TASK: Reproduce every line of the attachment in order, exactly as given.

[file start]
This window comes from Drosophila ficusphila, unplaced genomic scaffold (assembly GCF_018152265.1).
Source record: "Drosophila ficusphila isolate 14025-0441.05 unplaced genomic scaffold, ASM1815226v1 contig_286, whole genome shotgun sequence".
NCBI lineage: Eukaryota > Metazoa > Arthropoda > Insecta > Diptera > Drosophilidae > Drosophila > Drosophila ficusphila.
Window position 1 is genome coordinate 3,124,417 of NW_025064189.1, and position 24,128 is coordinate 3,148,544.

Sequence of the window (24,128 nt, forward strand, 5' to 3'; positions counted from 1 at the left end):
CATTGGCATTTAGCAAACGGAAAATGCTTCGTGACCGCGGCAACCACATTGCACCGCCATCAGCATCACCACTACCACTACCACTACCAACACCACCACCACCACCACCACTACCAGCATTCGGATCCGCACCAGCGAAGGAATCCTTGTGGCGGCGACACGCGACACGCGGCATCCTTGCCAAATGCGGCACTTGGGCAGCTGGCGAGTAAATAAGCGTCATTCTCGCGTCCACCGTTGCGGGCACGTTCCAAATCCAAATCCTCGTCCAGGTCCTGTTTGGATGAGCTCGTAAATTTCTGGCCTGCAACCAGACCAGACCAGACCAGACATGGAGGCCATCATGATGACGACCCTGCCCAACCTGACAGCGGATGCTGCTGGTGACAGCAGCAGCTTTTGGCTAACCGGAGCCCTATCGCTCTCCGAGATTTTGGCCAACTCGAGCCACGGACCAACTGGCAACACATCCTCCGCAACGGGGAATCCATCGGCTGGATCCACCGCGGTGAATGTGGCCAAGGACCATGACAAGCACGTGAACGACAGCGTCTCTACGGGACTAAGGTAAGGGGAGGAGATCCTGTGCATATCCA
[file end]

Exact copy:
This window comes from Drosophila ficusphila, unplaced genomic scaffold (assembly GCF_018152265.1).
Source record: "Drosophila ficusphila isolate 14025-0441.05 unplaced genomic scaffold, ASM1815226v1 contig_286, whole genome shotgun sequence".
NCBI lineage: Eukaryota > Metazoa > Arthropoda > Insecta > Diptera > Drosophilidae > Drosophila > Drosophila ficusphila.
Window position 1 is genome coordinate 3,124,417 of NW_025064189.1, and position 24,128 is coordinate 3,148,544.

Sequence of the window (24,128 nt, forward strand, 5' to 3'; positions counted from 1 at the left end):
CATTGGCATTTAGCAAACGGAAAATGCTTCGTGACCGCGGCAACCACATTGCACCGCCATCAGCATCACCACTACCACTACCACTACCAACACCACCACCACCACCACCACTACCAGCATTCGGATCCGCACCAGCGAAGGAATCCTTGTGGCGGCGACACGCGACACGCGGCATCCTTGCCAAATGCGGCACTTGGGCAGCTGGCGAGTAAATAAGCGTCATTCTCGCGTCCACCGTTGCGGGCACGTTCCAAATCCAAATCCTCGTCCAGGTCCTGTTTGGATGAGCTCGTAAATTTCTGGCCTGCAACCAGACCAGACCAGACCAGACATGGAGGCCATCATGATGACGACCCTGCCCAACCTGACAGCGGATGCTGCTGGTGACAGCAGCAGCTTTTGGCTAACCGGAGCCCTATCGCTCTCCGAGATTTTGGCCAACTCGAGCCACGGACCAACTGGCAACACATCCTCCGCAACGGGGAATCCATCGGCTGGATCCACCGCGGTGAATGTGGCCAAGGACCATGACAAGCACGTGAACGACAGCGTCTCTACGGGACTAAGGTAAGGGGAGGAGATCCTGTGCATATCCA